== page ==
2
$\begingroup$

Why does a rearrangement of the equation lead to it missing a point at $(x_1,y_1)$? I understand the solution is indeterminate, but why does this happen? Why does rearrangement lead to a "loss in information" of the equation?

$\endgroup$
2
  • $\begingroup$ They are different equations. $\endgroup$
    – copper.hat
    Dec 22, 2013 at 8:55
  • $\begingroup$ The same thing happens if you compare $y=x^2$ to $y/x=x$, the latter has a hole at $(0,0)$. Basically the division means one must avoid zero denominator. $\endgroup$
    – coffeemath
    Dec 22, 2013 at 8:56

1 Answer 1

2
$\begingroup$

By convention, when you're given an equation which implicitly describes a function of $x$ like that, and you're not given any information about the domain, you take the largest possible domain. So in the first equation, we are assuming that $y=f(x)$ is a function defined implicitly by $y-y_1=m(x-x_1)$—that is to say, $y=f(x)$ satisfies that equality for every value of $x$ in the domain of $f$. From this information, it is easy to check that there are no values of $x$ which make the function undefined, so we can safely assume that $f$ is a function from the real numbers to the real numbers.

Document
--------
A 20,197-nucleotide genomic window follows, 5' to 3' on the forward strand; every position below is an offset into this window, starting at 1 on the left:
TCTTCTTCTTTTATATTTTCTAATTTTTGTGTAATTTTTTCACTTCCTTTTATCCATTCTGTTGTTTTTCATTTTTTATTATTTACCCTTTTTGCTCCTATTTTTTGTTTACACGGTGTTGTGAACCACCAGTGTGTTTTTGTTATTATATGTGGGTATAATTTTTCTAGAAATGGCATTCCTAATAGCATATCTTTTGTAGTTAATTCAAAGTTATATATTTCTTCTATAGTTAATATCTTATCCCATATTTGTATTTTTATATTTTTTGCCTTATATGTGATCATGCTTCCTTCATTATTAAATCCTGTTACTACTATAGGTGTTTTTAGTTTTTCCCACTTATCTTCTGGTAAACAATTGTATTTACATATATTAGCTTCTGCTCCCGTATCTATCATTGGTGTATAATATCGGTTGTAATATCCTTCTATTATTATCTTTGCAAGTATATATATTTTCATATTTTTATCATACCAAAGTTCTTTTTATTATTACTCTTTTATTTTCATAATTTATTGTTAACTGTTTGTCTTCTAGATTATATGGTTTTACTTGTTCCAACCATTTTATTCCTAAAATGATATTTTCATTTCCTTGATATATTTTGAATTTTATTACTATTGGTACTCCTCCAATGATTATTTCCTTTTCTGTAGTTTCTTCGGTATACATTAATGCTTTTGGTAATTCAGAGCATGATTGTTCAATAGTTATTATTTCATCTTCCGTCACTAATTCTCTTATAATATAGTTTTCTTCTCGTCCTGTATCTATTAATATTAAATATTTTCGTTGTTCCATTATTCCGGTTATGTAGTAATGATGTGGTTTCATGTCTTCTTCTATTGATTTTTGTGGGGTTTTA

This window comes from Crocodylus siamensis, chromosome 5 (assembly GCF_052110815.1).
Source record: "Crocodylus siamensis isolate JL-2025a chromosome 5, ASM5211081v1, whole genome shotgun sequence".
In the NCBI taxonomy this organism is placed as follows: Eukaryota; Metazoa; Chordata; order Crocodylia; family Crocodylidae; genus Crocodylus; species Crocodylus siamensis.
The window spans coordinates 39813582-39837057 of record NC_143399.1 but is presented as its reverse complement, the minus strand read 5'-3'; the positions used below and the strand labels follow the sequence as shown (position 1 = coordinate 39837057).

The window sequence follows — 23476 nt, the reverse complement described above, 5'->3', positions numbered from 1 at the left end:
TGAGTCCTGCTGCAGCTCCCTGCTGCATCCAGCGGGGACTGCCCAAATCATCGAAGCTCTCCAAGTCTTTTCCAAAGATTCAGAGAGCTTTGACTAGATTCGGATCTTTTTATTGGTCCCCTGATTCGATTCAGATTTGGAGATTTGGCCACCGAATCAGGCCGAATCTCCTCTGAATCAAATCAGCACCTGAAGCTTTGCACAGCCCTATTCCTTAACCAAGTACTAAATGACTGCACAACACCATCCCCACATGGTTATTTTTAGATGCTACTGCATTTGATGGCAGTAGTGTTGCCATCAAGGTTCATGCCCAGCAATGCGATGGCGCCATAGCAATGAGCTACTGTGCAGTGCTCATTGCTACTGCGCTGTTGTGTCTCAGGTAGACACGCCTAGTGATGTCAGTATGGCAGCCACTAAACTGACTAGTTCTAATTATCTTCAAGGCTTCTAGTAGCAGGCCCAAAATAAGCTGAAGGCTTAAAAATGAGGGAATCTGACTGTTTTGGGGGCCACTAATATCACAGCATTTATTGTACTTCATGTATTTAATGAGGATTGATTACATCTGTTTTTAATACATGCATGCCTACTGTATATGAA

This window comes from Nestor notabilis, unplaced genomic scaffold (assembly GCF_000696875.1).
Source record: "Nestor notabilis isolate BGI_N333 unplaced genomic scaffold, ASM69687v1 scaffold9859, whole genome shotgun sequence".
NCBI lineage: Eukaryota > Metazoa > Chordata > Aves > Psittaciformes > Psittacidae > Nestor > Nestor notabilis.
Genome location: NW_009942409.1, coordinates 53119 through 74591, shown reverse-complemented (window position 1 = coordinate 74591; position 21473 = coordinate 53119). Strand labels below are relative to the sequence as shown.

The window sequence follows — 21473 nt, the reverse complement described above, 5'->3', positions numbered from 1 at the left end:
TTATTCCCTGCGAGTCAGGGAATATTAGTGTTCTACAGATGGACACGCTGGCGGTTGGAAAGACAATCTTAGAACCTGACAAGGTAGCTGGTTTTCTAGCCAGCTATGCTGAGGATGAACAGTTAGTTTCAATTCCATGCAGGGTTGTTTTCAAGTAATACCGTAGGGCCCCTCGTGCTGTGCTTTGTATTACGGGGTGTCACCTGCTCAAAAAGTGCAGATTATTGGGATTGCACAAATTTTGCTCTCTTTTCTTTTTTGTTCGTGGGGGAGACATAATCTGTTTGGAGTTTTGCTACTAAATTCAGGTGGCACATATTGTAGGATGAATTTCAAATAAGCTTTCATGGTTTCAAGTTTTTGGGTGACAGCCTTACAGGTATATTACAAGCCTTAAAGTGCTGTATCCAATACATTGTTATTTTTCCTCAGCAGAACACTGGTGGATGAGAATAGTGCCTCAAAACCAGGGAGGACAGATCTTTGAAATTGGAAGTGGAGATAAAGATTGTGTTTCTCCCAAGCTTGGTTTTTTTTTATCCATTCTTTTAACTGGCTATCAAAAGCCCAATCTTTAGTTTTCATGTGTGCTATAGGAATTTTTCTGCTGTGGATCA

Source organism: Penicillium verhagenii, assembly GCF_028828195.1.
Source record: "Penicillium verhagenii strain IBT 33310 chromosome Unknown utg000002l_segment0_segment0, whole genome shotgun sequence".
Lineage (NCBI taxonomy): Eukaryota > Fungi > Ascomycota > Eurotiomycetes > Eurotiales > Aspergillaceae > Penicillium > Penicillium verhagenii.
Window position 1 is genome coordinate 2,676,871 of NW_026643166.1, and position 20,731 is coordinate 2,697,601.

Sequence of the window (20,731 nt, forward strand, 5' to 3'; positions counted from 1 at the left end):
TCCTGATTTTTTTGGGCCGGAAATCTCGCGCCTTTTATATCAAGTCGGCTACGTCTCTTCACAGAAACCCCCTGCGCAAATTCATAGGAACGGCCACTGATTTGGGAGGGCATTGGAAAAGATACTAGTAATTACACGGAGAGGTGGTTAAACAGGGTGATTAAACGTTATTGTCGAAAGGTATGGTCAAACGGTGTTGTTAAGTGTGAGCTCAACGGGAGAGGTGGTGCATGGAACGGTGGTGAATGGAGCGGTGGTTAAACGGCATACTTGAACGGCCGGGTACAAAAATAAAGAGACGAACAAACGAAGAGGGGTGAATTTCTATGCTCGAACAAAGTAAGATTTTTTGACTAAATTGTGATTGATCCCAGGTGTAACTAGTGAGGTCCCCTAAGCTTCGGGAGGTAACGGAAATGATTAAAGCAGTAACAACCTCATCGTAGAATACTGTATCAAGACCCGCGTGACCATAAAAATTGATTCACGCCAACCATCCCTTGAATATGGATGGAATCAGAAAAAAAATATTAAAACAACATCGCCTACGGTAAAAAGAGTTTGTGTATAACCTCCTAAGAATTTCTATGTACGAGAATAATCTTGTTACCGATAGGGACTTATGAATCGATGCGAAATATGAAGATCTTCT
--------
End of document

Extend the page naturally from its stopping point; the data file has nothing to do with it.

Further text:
In your second example, again we assume that $y=f(x)$ is a function defined implicitly by $m=\frac{y-y_1}{x-x_1}$, and we want to find the largest possible domain for $f$ where this equation will hold. But a function that satisfies that equation for all $x$ in its domain must not be defined at $x=x_1$. So the largest domain that we can take here is $\mathbb{R}\setminus\{x_1\}$.

$\endgroup$

You must log in to answer this question.

Not the answer you're looking for? Browse other questions tagged .